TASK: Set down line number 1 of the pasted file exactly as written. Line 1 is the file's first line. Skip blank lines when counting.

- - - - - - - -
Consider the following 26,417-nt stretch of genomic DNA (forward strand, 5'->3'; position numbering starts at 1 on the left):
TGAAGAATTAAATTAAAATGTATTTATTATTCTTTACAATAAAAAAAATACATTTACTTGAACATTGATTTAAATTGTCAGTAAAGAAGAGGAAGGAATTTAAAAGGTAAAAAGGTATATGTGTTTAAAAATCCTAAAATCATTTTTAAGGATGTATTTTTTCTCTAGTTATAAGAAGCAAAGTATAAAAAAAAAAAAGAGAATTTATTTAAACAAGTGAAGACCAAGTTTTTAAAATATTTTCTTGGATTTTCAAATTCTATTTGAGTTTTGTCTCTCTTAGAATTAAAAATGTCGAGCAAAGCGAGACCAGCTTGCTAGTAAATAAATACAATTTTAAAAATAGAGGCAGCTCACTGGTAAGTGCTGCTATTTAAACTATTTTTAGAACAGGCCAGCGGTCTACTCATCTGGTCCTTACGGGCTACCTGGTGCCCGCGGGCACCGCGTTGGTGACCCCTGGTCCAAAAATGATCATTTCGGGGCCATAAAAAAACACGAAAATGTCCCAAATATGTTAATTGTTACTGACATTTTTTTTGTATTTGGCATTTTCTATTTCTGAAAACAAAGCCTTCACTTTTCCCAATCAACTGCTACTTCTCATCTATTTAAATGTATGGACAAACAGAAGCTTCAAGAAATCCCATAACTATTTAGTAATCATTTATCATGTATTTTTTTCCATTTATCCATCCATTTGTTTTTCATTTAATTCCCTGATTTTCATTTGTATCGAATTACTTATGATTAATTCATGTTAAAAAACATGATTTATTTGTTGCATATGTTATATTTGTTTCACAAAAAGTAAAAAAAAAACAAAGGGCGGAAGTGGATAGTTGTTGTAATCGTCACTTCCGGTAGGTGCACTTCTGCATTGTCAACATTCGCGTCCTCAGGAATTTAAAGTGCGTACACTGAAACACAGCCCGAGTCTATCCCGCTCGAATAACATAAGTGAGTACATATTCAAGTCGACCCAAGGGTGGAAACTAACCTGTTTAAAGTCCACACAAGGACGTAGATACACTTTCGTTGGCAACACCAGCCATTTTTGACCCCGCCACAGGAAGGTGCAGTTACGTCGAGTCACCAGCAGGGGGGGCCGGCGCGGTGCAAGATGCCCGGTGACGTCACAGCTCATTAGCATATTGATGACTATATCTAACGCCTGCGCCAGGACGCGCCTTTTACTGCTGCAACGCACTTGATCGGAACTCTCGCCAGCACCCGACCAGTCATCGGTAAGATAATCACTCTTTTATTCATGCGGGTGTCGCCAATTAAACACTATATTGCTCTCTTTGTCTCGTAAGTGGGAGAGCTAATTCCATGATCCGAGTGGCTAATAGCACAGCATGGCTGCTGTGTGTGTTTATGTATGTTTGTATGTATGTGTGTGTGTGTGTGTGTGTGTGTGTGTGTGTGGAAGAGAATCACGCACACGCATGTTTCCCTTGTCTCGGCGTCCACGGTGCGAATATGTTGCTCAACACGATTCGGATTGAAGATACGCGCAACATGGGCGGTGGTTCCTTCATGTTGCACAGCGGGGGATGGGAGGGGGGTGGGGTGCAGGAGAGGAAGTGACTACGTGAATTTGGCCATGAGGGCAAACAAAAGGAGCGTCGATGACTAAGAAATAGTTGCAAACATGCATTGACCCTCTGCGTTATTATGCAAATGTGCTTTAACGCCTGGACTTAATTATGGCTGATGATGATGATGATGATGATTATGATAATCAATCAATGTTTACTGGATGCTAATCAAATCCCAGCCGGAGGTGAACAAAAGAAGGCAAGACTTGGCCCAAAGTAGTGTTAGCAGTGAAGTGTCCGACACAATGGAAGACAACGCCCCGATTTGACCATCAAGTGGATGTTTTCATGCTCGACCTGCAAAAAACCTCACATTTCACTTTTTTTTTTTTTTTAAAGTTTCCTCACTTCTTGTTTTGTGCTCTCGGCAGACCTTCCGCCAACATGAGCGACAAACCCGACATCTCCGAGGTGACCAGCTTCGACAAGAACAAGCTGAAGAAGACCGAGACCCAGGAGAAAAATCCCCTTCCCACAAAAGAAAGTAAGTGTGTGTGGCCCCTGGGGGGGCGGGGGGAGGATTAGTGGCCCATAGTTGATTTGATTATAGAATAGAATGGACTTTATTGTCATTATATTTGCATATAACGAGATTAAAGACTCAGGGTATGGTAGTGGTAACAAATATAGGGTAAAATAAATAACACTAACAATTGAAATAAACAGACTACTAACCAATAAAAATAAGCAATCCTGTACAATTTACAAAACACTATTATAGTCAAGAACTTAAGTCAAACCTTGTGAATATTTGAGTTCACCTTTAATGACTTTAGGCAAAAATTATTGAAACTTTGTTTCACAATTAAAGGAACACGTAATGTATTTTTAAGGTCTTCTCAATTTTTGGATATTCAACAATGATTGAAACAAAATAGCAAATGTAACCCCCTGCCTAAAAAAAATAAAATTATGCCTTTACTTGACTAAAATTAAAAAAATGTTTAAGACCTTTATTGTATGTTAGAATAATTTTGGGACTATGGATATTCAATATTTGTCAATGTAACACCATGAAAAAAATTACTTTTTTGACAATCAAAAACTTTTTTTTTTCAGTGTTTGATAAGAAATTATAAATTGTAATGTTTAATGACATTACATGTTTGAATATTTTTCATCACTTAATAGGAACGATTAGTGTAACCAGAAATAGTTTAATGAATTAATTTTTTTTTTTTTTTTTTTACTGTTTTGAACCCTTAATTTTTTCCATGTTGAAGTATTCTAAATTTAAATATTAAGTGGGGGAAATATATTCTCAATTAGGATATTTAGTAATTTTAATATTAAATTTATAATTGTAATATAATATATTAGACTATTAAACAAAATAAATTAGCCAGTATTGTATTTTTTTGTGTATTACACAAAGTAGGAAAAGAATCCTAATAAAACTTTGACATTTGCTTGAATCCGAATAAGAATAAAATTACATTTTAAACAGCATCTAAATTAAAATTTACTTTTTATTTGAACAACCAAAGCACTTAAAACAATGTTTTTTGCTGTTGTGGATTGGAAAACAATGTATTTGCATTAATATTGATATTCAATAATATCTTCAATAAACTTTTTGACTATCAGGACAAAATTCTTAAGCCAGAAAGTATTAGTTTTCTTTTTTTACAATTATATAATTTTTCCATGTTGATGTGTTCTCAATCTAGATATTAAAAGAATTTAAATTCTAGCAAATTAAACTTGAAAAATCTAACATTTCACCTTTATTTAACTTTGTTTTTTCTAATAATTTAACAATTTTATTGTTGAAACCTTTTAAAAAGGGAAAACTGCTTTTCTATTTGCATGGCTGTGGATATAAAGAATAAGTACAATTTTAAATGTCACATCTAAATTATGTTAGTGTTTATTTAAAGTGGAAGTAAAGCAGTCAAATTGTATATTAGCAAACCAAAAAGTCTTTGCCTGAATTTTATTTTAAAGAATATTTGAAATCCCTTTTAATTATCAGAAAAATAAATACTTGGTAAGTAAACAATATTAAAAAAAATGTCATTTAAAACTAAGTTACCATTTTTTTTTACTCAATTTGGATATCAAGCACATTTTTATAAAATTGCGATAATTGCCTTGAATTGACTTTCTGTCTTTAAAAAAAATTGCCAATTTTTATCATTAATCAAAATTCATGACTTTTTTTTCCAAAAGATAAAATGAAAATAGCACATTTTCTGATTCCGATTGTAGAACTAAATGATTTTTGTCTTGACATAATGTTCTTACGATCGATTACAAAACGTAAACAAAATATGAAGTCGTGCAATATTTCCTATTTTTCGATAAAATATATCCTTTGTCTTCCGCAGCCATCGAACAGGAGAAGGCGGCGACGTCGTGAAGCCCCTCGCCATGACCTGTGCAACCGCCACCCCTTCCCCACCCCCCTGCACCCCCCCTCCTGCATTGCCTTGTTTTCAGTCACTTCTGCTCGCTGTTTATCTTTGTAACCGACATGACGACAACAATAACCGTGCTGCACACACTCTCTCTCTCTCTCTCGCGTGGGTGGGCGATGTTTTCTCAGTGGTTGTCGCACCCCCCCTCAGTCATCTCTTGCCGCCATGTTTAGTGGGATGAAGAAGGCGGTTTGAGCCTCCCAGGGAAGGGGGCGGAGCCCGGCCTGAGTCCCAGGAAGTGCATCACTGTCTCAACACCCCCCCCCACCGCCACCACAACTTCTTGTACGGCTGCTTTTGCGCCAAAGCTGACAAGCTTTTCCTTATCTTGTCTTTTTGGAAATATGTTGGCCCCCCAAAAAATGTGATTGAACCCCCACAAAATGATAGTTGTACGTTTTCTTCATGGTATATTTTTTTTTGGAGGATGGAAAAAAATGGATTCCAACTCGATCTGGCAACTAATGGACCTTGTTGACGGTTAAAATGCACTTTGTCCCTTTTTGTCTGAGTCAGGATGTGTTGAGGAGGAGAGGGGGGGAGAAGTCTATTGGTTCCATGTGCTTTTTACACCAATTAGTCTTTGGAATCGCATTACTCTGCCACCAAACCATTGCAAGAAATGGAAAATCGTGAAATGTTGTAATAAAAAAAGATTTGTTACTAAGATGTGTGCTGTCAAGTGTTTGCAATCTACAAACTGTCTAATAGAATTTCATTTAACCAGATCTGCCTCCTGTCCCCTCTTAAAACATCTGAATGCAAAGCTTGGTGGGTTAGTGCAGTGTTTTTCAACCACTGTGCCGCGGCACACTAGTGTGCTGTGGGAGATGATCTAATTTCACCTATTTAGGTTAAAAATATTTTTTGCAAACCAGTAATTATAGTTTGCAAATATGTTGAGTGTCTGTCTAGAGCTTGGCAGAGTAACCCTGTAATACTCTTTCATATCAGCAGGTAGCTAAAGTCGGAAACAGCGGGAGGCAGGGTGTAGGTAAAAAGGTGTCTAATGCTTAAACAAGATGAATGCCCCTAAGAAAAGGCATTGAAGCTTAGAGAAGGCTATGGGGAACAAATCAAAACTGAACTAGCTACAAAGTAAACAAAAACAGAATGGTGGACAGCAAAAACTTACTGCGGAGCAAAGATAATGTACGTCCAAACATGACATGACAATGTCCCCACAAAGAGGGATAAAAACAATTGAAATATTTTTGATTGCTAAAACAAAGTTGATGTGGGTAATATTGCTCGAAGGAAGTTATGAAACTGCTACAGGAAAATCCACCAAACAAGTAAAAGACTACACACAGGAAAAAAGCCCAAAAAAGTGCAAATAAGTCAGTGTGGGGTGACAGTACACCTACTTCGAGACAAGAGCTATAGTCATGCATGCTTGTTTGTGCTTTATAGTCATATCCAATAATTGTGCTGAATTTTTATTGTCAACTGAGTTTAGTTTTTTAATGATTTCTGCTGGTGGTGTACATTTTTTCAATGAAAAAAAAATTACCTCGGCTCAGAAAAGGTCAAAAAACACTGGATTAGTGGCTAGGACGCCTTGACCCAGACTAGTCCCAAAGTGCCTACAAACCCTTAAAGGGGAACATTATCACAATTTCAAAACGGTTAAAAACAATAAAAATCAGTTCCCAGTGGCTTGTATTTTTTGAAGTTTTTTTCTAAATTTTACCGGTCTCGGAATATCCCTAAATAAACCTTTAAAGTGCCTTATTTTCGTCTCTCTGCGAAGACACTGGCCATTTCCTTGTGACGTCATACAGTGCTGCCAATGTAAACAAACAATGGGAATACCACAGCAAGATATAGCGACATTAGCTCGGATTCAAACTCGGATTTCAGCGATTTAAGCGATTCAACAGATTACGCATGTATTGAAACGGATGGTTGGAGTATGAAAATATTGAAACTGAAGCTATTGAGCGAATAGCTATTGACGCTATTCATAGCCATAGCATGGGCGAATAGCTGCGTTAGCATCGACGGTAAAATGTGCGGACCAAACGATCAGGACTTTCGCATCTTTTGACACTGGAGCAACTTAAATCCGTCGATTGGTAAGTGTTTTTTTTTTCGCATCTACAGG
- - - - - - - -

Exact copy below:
Consider the following 26,417-nt stretch of genomic DNA (forward strand, 5'->3'; position numbering starts at 1 on the left):